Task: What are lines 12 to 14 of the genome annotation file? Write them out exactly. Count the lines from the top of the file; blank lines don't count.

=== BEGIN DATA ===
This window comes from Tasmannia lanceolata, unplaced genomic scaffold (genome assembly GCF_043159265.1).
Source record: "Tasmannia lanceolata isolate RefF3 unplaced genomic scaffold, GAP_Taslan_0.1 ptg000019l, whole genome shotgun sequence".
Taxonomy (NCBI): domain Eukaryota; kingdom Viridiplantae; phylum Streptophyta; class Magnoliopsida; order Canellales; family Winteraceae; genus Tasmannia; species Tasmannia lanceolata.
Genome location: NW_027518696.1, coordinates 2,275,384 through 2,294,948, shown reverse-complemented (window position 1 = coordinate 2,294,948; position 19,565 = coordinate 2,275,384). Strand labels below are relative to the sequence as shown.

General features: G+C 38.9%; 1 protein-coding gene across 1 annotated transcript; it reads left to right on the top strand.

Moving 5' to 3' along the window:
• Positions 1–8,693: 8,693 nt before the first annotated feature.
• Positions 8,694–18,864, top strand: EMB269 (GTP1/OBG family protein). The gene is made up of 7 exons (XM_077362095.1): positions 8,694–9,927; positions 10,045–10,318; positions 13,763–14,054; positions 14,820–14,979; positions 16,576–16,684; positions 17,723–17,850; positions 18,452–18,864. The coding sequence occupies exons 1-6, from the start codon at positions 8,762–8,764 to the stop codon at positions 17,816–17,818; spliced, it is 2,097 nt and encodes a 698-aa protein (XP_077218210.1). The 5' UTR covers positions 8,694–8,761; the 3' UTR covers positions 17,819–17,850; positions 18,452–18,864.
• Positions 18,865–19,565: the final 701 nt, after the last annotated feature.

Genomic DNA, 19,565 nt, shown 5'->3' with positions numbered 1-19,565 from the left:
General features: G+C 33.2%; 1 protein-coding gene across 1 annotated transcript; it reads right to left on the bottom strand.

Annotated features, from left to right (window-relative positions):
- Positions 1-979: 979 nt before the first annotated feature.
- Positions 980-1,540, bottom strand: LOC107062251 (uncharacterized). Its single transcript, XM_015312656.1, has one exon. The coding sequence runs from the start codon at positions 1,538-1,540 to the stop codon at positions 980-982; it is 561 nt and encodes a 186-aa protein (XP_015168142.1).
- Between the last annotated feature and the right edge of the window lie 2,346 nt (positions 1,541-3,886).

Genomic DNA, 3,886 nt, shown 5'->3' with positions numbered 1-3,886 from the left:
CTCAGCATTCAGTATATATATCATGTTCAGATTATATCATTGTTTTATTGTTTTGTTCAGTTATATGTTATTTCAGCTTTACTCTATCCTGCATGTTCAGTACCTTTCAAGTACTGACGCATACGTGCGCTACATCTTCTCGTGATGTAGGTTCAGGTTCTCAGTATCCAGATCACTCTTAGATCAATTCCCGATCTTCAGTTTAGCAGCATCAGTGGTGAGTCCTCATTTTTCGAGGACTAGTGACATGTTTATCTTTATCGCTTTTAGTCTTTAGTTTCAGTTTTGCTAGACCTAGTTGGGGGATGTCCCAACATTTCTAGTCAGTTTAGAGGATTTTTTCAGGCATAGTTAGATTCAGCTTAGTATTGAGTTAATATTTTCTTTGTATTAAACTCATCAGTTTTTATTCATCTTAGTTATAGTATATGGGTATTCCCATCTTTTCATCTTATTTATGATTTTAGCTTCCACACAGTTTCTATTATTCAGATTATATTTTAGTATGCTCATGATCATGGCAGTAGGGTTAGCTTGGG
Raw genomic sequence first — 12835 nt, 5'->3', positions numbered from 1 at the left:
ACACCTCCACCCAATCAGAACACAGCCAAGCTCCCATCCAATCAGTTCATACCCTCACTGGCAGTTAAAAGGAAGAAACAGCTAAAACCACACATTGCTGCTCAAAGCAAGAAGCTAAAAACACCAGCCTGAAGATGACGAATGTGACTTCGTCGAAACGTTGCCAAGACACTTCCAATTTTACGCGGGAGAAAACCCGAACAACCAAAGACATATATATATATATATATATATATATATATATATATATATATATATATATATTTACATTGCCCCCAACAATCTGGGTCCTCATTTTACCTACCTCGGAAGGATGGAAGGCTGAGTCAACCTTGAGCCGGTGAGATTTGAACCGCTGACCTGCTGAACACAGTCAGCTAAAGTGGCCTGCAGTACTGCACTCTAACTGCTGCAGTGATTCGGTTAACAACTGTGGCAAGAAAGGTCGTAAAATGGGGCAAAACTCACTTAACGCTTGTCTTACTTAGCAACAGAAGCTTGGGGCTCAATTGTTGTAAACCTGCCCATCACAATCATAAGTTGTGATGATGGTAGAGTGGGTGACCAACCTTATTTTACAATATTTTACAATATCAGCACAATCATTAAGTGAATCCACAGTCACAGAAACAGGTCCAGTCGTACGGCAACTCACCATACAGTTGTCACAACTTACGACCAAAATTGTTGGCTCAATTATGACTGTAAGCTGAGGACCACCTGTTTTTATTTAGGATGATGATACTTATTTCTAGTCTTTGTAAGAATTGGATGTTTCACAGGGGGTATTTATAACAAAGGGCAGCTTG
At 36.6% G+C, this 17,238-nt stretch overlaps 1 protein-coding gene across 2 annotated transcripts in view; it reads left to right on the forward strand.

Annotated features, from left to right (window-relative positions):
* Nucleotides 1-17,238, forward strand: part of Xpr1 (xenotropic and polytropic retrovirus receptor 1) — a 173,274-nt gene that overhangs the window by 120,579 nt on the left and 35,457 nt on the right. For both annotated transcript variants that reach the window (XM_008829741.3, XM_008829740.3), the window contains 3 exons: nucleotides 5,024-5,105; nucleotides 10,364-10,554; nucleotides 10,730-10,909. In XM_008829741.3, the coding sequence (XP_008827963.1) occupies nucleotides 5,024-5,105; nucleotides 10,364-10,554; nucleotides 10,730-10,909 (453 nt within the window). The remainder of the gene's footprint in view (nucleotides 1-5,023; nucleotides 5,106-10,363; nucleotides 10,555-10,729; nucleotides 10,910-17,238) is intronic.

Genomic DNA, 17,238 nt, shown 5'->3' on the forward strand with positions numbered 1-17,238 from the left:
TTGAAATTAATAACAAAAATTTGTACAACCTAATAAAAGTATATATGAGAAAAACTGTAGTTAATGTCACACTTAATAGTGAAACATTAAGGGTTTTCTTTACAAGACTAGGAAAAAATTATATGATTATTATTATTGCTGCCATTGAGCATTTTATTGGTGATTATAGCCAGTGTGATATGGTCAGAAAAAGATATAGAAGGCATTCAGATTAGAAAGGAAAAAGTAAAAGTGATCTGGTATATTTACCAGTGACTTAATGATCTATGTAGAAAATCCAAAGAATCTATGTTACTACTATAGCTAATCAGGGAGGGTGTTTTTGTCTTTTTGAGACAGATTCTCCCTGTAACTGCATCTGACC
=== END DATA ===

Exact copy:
Annotated features, from left to right (window-relative positions):
- Positions 1-979: 979 nt before the first annotated feature.
- Positions 980-1,540, bottom strand: LOC107062251 (uncharacterized). Its single transcript, XM_015312656.1, has one exon. The coding sequence runs from the start codon at positions 1,538-1,540 to the stop codon at positions 980-982; it is 561 nt and encodes a 186-aa protein (XP_015168142.1).